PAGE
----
“Great first step”: The drug slowing decline in people with Alzheimer's disease

In astonishing news, there is a drug currently in clinical trial testing that seems to indicate the possibility to slow decline in people in Alzheimer’s disease – something that is a great first step in tackling the disease.

Alzheimer’s disease, the most common form of dementia, affects up to 1 in 10 Australians over 65 years of age. This increases to 3 in 10 over 85 years, according to estimates from the Australian Institute of Health and Welfare.

"It's not a cure. It's not going to be a miracle drug. It is a great first step," Dr Douglas Scharre, a neurologist at the Ohio State University Wexner Medical Center, told KDKA-TV.

Participants in the trial received the medicine donanemab by infusion once a month.


More than 1180 participants, who had an intermediate level of the protein tau (a protein prevalently associated with increased risk of Alzheimer’s disease) and clinical symptoms of Alzheimer’s disease, were assessed for how the drug altered their measure of cognition and ability to partake in daily activities, known as the Alzheimer’s Disease Rating Scale (iADRS).

Phase 3 trial results, released by drug company Eli Lilly but yet to be peer-reviewed, show that the drug significantly slowed cognitive and functional decline, with a 35% slowing of decline.

Meanwhile, 47% of participants on the drug showed no decline at one year, compared to 29% of the placebo cohort.

Professor Christopher Rowe, Director of the Australian Dementia Network at the University of Melbourne and Dementia Clinical Champion at the Florey Institute of Neuroscience and Mental Health, said donanemab has the added benefit of requiring less frequent dosing than current medication and appears to work faster, meaning treatment can be stopped after 12 months in many patients.

“Importantly, the donanemab trial showed greater benefit in those with lower brain tau protein levels. Tau buildup follows amyloid buildup in Alzheimer’s disease so this is important evidence that the earlier treatment is given, the greater the benefit,” Professor Rowe said.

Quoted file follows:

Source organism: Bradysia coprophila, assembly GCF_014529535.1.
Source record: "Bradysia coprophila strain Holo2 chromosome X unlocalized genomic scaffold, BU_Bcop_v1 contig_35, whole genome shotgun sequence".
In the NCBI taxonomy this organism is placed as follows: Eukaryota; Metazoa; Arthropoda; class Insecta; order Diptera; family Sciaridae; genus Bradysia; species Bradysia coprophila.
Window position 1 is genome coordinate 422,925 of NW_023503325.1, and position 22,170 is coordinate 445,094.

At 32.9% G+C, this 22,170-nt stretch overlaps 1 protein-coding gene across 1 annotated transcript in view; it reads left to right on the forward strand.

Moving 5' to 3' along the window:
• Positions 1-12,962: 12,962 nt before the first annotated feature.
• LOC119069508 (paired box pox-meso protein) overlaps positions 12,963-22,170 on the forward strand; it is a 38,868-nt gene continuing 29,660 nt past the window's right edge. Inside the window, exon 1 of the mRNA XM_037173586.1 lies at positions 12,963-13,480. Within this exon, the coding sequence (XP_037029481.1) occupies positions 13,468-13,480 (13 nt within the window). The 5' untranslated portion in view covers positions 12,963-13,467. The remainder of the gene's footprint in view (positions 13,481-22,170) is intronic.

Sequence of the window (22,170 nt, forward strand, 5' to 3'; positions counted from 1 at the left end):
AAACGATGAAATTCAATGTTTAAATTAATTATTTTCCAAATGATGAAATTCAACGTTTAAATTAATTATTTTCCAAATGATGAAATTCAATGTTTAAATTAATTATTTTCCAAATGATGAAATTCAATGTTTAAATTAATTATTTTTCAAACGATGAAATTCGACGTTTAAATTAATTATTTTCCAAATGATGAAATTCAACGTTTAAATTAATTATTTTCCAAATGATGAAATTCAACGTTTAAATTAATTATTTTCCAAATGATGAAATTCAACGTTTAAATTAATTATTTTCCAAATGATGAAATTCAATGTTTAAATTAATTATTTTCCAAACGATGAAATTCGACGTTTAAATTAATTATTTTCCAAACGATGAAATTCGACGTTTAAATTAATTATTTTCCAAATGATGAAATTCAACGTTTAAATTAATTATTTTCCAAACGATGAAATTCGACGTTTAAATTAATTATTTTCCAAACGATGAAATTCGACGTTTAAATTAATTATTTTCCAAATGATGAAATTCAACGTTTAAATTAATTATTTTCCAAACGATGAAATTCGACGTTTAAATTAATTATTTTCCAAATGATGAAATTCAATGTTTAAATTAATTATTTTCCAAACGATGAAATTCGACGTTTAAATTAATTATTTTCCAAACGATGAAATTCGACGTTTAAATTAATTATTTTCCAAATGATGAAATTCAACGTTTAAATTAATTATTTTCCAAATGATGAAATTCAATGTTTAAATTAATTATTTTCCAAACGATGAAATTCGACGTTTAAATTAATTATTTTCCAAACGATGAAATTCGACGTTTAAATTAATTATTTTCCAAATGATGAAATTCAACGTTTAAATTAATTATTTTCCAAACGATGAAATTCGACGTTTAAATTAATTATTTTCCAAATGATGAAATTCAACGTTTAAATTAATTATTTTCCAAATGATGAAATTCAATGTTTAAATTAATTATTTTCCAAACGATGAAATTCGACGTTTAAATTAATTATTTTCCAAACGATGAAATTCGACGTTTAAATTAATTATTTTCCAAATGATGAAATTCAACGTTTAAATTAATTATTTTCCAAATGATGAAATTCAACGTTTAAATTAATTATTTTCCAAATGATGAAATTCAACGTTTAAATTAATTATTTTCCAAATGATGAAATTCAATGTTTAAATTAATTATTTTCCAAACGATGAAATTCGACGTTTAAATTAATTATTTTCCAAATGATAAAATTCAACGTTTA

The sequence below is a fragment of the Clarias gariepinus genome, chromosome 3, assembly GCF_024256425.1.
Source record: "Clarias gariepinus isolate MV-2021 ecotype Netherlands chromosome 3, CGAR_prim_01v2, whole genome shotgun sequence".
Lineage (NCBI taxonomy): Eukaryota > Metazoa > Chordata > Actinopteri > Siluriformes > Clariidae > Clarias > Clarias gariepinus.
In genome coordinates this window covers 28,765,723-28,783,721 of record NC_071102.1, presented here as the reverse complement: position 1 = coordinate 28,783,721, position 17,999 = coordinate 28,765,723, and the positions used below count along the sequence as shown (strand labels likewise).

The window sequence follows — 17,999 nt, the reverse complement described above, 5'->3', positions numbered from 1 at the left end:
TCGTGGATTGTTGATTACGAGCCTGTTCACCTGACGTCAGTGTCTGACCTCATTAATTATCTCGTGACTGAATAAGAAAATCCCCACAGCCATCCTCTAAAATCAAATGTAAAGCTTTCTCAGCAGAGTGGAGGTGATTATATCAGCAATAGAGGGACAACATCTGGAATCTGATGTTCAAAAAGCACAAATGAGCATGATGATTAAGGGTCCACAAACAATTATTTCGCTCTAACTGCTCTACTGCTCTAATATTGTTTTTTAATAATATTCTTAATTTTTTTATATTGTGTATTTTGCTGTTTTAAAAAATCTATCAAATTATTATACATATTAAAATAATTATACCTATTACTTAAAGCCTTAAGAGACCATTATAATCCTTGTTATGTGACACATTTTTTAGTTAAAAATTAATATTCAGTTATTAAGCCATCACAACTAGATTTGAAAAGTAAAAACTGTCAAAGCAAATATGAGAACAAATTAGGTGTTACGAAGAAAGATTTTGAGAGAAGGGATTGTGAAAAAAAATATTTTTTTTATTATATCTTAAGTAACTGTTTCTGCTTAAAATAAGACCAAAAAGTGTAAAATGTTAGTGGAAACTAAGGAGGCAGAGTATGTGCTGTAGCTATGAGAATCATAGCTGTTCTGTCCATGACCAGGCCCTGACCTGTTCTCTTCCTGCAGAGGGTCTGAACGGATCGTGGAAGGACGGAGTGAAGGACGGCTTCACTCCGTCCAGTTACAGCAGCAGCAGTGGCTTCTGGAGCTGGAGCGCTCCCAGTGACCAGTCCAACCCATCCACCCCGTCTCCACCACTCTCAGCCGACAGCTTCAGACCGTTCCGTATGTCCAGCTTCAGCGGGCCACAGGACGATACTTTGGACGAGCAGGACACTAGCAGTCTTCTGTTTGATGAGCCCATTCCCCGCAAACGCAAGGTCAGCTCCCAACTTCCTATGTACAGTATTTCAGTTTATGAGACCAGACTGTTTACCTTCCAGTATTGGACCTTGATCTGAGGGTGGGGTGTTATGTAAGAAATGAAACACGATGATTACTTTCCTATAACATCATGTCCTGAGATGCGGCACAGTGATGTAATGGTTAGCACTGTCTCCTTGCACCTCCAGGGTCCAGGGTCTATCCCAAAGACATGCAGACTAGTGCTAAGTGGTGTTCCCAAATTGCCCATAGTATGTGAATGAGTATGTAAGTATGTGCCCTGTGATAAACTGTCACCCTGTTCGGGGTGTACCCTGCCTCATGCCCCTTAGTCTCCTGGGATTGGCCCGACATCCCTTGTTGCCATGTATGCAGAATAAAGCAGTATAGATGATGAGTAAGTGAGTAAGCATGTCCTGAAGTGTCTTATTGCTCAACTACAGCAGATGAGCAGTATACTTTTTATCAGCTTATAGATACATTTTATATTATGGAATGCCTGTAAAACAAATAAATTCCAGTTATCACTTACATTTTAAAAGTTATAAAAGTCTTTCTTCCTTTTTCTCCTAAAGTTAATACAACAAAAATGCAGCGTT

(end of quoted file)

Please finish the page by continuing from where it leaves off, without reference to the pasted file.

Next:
“With new blood tests for Alzheimer’s disease emerging, there is a real possibility that very early detection and treatment will reduce the prevalence of severe dementia and turn the tide on this devastating illness.”


The drug has yet to be approved by the US Food and Drug Administration.

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A special thanks to our contributors

Caroline Egan

DCM Media, agedcare101

Caroline has a wealth of experience writing within the retirement and aged care sector and is a contributing journalist for the Villages.com.au and agedcare101 blog and accompanying newsletters.

Ian Horswill


Ian is a journalist, writer and sub-editor for the aged care sector, working at The DCM Group. He writes for The Weekly Source, agedcare101, villages.com.au and the DCM Institute fortnightly newsletter Friday. Ian is in daily contact with CEOs of retirement living, land lease and the aged care operations and makes a new contact every week. He investigates media releases, LinkedIn and Facebook for a good source for ideas for stories.

Lauren Broomham

Retirement and Aged Care Journalist

Lauren is a journalist for villages.com.au, agedcare101 and The Donaldson Sisters. Growing up in a big family in small town communities, she has always had a love for the written word, joining her local library at the age of six months. With over eight years' experience in writing and editing, she is a keen follower of news and current affairs with a nose for a good story.

Jill Donaldson


Jill has been practicing as a clinical physiotherapist for 30 years. For the last 13 years she has worked solely in the Aged Care sector in more than 50 metropolitan and regional facilities. Jill has also toured care facilities in the US and Africa and is a passionate advocate for both the residents in aged care and the staff who care for them. She researches and writes for DCM Media.

Chris Baynes

DCM Media, agedcare101

Chris has been a journalist and publisher in the retirement village and aged care sectors for 11 years. He has visited over 250 retirement villages and 50 aged care facilities both within Australia and internationally. Chris is a regular speaker at industry conferences plus is a frequent radio commentator.

Annie Donaldson

Nurse and Carer

Annie has a long career in both nursing and the media. She has planned and co-ordinated the medical support from both international TV productions and major stadium events. In recent years she has been a primary family carer plus involved in structured carer support.